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Muriel Newman: Race-Based Welfare Not The Answer

Race-Based Welfare Not The Answer


The Column by Muriel Newman ACT MP

Revelations that the Government’s newly-introduced Jobs Jolt welfare initiative has different rules for Maori and non-Maori provides another insidious example of Labour’s racist agenda.

This new scheme exempts Maori living on ancestral land in low-employment areas from the need to relocate to find employment. Non-Maori living on such ancestral land will have no such exemption. Such a double standard will widen New Zealand’s growing racial divide and take us another step closer to apartheid.

Yet Maori is the very group that most desperately needs to escape the disastrous effects of long-term welfare dependency. While Maori comprise only 15 percent of the population, they make up more than a third of all long-term welfare dependents.

The consequence of three decades of reliance on a welfare system, which provides money without principle or obligation, can be seen to be a social disaster. There are entire communities relying on welfare for their economic base: alcohol, drug and gambling addiction problems are rife, as are violence and crime. Children raised in these chaotic households are not only highly prone to being abused, suffering ill health and educational failure, but they are increasingly likely to become the nine-year olds committing burglary, drinking booze and selling “P”.

Many of these communities are found in isolated areas, where successive governments have made the disastrous mistake of building state houses – even though there are no jobs. By giving millions of dollars to Maori families in these regions, to repair their sub-standard homes, Labour is making the problem worse – these families will not want to leave their newly renovated homes to find employment.

Under Jobs Jolt, of course, and because they are Maori, these families won’t need to move. They will instead be marginalised in dependency for the foreseeable future. Worse, the scheme will create a huge incentive for Maori in areas where there is employment, but who want to escape work-testing requirements, to move to these isolated low-employment regions.

But this programme’s failure is more widespread. Commonsense, and an analysis of the unemployment statistics, shows that the group that should have been targeted for a genuine welfare crackdown are not the elderly unemployed, but the young. There are around 35,000 unemployed young people aged between 16 and 25 who are at risk of wasting their lives, but who desperately need the structure, purpose and rewards of a good job.

I know of five such unemployed young men, who – cut adrift from the need to be personally responsible for earning their living – waste their lives in aimless, destructive ways. They share a flat and, between them, bring in almost $1,000 a week in benefits. That’s enough for them to start drinking mid-morning, and continue drinking all day and night. Any shortfall is made up through drugs and crime. Unless they are weaned off welfare and forced to take responsibility for their lives and futures, they will end up in prison.

If Labour were truly serious about getting beneficiaries into work to solve the skills shortage problem – which is their stated aim – they would target these fit young people, rather than the elderly. Not only would young people benefit most from being in a good job, rather than being idle and getting into trouble, but right now, up and down the country, employers would welcome them with open arms – just so long as they wanted to work.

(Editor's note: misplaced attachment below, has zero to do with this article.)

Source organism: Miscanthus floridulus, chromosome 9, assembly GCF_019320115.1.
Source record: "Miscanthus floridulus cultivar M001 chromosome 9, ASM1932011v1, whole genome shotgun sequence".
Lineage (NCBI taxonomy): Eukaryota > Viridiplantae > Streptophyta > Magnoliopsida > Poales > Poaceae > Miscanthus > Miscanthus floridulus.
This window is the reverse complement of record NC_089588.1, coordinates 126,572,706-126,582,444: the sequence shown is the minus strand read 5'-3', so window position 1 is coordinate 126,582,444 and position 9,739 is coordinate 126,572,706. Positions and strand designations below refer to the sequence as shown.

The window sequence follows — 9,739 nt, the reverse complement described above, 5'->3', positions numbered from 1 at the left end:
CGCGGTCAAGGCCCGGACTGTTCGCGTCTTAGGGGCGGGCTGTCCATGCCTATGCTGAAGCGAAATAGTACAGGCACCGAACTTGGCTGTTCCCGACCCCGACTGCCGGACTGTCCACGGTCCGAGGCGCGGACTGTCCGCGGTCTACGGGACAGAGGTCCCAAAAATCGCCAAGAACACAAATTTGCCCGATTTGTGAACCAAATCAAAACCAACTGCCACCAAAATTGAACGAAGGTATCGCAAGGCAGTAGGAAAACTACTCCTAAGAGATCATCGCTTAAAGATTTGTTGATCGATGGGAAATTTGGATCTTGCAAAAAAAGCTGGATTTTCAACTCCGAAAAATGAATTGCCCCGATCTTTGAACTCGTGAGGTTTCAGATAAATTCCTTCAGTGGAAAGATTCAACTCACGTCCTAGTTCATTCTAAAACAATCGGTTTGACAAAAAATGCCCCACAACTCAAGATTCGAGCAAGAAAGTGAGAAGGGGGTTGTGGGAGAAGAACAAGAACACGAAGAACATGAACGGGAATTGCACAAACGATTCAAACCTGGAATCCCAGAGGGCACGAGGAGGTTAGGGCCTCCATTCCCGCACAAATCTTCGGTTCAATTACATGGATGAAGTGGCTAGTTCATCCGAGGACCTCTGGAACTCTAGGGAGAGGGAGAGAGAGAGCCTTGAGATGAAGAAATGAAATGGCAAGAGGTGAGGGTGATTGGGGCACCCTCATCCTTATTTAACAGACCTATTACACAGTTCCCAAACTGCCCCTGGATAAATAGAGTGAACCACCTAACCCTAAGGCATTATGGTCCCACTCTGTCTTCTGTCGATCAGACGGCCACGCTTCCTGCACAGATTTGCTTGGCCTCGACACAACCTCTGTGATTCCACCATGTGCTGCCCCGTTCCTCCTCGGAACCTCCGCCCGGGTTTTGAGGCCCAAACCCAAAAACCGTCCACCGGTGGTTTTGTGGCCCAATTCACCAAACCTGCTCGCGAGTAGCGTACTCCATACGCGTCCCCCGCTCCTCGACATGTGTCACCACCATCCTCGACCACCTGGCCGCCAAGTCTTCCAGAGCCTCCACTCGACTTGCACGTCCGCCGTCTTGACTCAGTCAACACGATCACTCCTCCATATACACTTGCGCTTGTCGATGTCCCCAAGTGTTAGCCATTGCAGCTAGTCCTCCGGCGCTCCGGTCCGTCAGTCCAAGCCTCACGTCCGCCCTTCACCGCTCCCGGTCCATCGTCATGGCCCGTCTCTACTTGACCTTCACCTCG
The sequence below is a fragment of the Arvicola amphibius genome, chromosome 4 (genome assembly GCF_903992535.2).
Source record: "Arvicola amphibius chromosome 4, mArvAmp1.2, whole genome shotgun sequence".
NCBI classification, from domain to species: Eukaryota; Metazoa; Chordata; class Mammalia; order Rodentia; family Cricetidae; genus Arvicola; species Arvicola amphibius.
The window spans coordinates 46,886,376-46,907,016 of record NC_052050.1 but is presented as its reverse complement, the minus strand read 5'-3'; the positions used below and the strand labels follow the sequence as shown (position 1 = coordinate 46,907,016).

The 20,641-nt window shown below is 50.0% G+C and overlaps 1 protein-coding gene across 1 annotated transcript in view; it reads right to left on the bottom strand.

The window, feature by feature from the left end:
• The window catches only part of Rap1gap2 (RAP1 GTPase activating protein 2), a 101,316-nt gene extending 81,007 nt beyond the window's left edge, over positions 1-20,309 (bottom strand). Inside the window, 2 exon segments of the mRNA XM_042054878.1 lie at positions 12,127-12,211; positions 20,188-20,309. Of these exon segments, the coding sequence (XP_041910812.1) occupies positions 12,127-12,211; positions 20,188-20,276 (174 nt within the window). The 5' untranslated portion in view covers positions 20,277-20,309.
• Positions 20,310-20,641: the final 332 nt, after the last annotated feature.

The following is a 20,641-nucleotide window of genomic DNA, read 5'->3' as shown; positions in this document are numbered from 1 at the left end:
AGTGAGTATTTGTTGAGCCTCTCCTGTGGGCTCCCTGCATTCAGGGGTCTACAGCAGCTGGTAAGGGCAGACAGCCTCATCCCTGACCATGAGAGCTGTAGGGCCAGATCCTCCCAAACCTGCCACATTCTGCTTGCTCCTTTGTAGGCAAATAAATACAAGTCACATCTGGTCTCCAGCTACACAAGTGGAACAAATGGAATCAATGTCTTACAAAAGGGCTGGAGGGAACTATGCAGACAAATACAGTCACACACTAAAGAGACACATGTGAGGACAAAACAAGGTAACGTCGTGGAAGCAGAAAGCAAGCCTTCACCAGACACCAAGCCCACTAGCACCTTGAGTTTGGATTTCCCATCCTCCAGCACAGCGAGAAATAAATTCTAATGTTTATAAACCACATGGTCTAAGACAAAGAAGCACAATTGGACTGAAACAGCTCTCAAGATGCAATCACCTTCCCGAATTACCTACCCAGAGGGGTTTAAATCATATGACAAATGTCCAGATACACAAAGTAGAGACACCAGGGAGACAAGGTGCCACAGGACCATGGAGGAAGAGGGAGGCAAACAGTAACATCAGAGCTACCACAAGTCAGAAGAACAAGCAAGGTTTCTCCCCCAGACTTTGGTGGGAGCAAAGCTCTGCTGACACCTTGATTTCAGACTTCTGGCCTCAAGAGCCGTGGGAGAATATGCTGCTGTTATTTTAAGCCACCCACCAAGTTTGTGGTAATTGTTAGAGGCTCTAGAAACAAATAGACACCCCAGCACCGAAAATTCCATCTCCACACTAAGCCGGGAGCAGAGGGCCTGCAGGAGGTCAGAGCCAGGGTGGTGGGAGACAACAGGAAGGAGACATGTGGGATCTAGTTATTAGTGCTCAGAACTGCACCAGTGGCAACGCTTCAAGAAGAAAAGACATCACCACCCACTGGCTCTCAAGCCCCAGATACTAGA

I know of orchardists unable to have their fruit picked, and who have lost millions of dollars in cancelled export orders this season. There are growers desperate to have their crops planted, and who are now searching for alternatives that do not require manual labour. There is a critical lack of cleaners, truck drivers, forestry and farm workers, even storemen. All over the country – at a time when there are still around 370,000 working age adults on welfare – productivity is being lost because of a crucial lack of unskilled workers.

Yet the Government fails to require fit and able young people – like the five boozing their lives away – to have to take a job. Welfare has replaced participation at the low end of the real economy, because Labour regards those basic jobs as not ‘worthwhile’.

Well, I say bollocks to that! Any job is worthwhile. If employees work hard and are conscientious, they rise up the employment ladder to better opportunities – but everyone has to start somewhere and, for those people starting out, a bottom rung is better than none at all.

If people were required to turn up every day of a 40-hour week of activity designed to lead to a job – with proper sanctions for such non-compliance as turning up late or not at all – then those five young men would have to choose: work full time for the Government each day, or get a proper job, with real prospects and a career. Experience shows that, given that choice, most would want a job.

On analysis Labour’s Jobs Jolt programme is seen to be little more than a cheap stunt in response to polling that shows the Government is perceived to be too soft on welfare. By picking on elderly beneficiaries, Labour has captured media attention with its tough talk, hoping to change public perceptions.

The problem that Labour has created, however, is that by structurally weakening the welfare system over the past four years, the numbers moving onto benefits will rise relentlessly. If there is an economic downturn, the numbers will escalate. Increasingly, it will be Maori who fall into the welfare trap. That is a disaster for the whole country.


ENDS

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